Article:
Casting (using molds)

Casting is pouring resin into a some sort of cavity you intend to remove it from when cured. Resin molds can be made of different types of plastic, or from silicone.  The finish you get is determined by the surface of the mold.  You can use a variety of molds to create your shapes.

Here's a basic how-to video:

Posted in Techniques for Using Resin

Doming (using surface tension)

There are two things needed for successful doming:  1)  A resin with high surface tension, designed to work on photos, papers, and other flat materials.  and  2) A doming tray, which elevates and supports your cut-out shapes, creating clear edges that tell the flowing resin where to stop.

Here is a Doming How-To Video:


If you're doming larger pieces, especially with the Clear Photo Film, you should stabilize them by adding a stiff paper like cardstock to the back before adding resin.  This will keep your pieces from curling up as they set.  You can use a few small pieces of double-stick tape to attach them.  Here's an example:


Posted in Techniques for Using Resin


Little Windows Brilliant Resin layers beautifully and seamlessly.  You can pour thin or thick layers to add embellishment, and create dimension and 3D effects.  Allow your resin to set up 3-6 hours between layers, depending on the weight of what you're adding to the next layer.  Example:  if adding heavy metal charms to the layer, let previous layer set up for about 6 hours so the charm doesn't push down into the layer below.  If adding lightweight elements, 3 hours should be fine.

Here's a basic How-To Video for Layering:


Posted in Techniques for Using Resin

Embedding (putting stuff in resin)

You can put almost anything you want into Brilliant Resin!  Paper, plastic, fabric, metal, clay, wood, natural elements, glitters and powders, and any combination of these elements work well.  

Things that contain moisture should be avoided, for example, fresh flowers and leaves. The water will react with the resin, turning the leaves and petals brown. Dried flowers and leaves work beautifully.

Then there are some things that just don't look so great - iridescent feathers will lose their shine, locks of hair may clump together and look like a claw.

Here's a basic video on embedding a bunch of different elements in resin:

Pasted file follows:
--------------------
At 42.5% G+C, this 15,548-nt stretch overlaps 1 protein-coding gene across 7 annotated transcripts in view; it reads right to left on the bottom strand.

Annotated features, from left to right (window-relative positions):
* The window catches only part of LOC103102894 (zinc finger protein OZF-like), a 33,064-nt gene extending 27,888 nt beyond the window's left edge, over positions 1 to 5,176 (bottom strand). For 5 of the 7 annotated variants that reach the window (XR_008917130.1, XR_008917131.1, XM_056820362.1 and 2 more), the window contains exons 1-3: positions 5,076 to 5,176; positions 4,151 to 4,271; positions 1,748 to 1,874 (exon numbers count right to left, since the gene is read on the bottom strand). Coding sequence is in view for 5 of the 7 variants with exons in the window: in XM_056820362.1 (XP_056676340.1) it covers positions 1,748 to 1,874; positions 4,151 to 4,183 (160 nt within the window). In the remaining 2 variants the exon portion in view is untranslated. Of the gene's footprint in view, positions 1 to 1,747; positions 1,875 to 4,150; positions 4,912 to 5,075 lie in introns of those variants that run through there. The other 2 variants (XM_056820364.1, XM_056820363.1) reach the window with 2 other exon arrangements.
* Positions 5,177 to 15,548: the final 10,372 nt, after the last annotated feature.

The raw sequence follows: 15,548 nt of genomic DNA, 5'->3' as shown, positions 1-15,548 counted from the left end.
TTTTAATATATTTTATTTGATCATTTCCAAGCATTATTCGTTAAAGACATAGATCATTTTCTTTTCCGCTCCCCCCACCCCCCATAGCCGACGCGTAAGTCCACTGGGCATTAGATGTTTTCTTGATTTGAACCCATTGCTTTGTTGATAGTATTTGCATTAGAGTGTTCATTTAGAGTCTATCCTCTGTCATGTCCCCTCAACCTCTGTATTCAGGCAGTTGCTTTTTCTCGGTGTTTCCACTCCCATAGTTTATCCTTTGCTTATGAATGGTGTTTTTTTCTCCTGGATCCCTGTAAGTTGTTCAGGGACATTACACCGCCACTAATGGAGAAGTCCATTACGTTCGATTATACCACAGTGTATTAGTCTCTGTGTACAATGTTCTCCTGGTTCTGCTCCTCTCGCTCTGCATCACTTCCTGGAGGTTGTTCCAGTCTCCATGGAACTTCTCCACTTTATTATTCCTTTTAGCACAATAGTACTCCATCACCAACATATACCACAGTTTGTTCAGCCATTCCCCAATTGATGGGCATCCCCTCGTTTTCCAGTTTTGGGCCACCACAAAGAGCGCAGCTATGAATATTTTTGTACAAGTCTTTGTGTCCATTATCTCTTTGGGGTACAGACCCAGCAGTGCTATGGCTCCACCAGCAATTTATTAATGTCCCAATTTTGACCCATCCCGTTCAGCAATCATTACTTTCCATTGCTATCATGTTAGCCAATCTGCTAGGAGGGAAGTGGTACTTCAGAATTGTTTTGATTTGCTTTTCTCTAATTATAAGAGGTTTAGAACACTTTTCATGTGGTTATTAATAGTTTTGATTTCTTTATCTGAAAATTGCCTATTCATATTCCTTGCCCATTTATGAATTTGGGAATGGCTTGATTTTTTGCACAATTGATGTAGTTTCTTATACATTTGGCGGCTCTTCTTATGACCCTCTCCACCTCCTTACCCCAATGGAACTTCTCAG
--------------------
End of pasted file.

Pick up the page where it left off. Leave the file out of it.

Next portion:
Posted in Techniques for Using Resin

Teaching Resin

Do you love working with resin?   We have a program that lets you earn money by teaching - anywhere, at anytime, to anyone.  With a minimum of 6 students (or 2 classes of 3 people), you can get started.  We will include an outline describing how we teach classes to help you prepare.

Here are the details:


Posted in Teaching Resin

Adding Findings to your Resin Creations

There are many ways you can add findings to your resin creations, turning them into jewelry, accessories, buttons, or decorative items like the ones shown below. 


Drill a hole:

You can drill holes into or through your resin pieces.  Then you can either glue in an eye-screw, or add a jumpring or a wire through the hole.  If your piece is clear, drill at an angle so the finding will hide the white drill line.

If your piece is colored, you can drill straight in and then glue in an eye-screw finding.

Embed findings in resin:

Once your piece is made, you can add another thin layer of resin to the back and embed a finding, to make a bail or link, or turn your pieces into all types of jewelry, buttons, and decorative pieces, like the handles below. 

Glue on flat-back bails:

A drop or two of resin is the very best way to create a permanent, waterproof bond, but if you don't have any handy you can also use E6000 or another strong adhesive.

Wire wrap your pieces:


Finish your resin creations using headpins and jumprings as findings:




In this how-to video, you can fast-forward to 11:38 for a focus on findings:



And here's a demo of clean and easy drilling with our Spring Drill:



Posted in Casting (using molds), Drilling, Finishing My Pieces

What's so special about LW photo papers?

We offer two kinds of photo paper.  They are both waterproof, and make a permanent bond with printer inks so you won't see any smearing or bleeding of your photos. 

The first type is bright white, and can be used with both inkjet and laser printers.  It's available in both 4x6" and 8-1/2 x 11" sheets. 

The second type is our Clear Photo Film, and can only be printed on inkjets, as laser printers get too hot and can warp the film. It's designed for photography, so the resolution is wonderful.  This type is available in 8-1/2 x 11" sheets.  Plan on adding resin to both sides of this film for durability, and more of a glass-like look.

Posted in Photos & Paper

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